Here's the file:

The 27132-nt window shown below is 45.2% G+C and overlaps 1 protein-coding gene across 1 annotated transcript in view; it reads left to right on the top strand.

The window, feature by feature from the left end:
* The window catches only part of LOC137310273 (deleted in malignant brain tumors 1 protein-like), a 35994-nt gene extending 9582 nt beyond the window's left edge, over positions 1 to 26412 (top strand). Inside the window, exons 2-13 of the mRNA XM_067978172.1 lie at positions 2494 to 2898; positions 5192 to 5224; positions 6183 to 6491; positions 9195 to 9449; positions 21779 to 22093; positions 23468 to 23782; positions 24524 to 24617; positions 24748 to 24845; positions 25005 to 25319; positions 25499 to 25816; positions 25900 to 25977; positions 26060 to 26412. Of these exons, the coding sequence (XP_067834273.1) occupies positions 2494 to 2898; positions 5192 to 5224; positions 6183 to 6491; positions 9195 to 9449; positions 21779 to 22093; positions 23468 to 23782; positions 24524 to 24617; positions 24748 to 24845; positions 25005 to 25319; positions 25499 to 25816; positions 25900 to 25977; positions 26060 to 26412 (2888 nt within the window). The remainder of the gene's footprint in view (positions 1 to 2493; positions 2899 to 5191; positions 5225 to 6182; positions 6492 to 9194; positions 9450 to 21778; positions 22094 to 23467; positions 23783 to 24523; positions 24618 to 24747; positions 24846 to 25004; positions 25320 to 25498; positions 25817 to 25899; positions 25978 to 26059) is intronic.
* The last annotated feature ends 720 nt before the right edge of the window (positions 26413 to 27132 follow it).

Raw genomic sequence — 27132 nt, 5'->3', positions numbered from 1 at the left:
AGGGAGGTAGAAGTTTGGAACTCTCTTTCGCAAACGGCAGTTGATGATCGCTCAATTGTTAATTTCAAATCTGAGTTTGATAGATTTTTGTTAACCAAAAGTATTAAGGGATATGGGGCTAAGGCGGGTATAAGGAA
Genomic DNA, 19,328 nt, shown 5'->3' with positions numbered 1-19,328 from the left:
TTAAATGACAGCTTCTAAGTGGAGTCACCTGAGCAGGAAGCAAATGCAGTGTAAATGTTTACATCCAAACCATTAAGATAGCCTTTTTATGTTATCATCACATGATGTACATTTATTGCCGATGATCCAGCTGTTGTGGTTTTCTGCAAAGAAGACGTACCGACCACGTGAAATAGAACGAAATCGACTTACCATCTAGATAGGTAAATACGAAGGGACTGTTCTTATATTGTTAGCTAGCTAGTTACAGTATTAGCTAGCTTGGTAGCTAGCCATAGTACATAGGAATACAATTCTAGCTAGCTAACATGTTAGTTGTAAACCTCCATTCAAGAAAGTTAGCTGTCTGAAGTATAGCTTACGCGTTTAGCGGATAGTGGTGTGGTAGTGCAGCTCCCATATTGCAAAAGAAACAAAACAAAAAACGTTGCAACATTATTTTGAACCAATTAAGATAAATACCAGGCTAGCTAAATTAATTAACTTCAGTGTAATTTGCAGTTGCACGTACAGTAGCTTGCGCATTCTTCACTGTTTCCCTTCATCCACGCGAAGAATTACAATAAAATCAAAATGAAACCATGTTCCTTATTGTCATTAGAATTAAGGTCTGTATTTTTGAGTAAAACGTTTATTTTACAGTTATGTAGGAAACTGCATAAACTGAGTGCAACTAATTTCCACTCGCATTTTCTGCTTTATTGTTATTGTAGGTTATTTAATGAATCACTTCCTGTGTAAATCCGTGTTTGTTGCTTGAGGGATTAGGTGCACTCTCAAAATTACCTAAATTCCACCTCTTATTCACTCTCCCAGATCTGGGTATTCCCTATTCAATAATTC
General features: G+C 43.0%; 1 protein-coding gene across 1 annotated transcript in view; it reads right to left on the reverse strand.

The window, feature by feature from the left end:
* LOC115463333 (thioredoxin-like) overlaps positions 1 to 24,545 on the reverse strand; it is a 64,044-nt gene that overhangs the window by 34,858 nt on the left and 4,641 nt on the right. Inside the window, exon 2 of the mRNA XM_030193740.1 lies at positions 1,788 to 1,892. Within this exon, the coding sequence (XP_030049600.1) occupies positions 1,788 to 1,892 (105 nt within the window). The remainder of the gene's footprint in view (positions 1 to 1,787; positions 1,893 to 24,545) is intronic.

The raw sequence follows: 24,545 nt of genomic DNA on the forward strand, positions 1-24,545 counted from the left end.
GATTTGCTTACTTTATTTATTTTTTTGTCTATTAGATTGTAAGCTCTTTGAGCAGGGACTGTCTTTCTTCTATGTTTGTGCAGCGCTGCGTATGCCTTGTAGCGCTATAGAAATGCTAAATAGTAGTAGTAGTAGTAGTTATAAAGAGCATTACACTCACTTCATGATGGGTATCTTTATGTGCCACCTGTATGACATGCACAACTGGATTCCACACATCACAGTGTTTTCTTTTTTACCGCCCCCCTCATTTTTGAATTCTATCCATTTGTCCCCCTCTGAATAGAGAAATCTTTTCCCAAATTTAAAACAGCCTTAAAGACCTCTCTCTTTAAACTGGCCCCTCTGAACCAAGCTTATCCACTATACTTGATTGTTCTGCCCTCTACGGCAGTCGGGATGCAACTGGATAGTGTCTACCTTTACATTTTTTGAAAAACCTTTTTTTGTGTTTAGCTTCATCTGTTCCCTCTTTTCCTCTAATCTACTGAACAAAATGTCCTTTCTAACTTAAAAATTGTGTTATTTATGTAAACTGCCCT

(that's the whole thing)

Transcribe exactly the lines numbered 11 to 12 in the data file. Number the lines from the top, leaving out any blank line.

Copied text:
* LOC115463333 (thioredoxin-like) overlaps positions 1 to 24,545 on the reverse strand; it is a 64,044-nt gene that overhangs the window by 34,858 nt on the left and 4,641 nt on the right. Inside the window, exon 2 of the mRNA XM_030193740.1 lies at positions 1,788 to 1,892. Within this exon, the coding sequence (XP_030049600.1) occupies positions 1,788 to 1,892 (105 nt within the window). The remainder of the gene's footprint in view (positions 1 to 1,787; positions 1,893 to 24,545) is intronic.

The raw sequence follows: 24,545 nt of genomic DNA on the forward strand, positions 1-24,545 counted from the left end.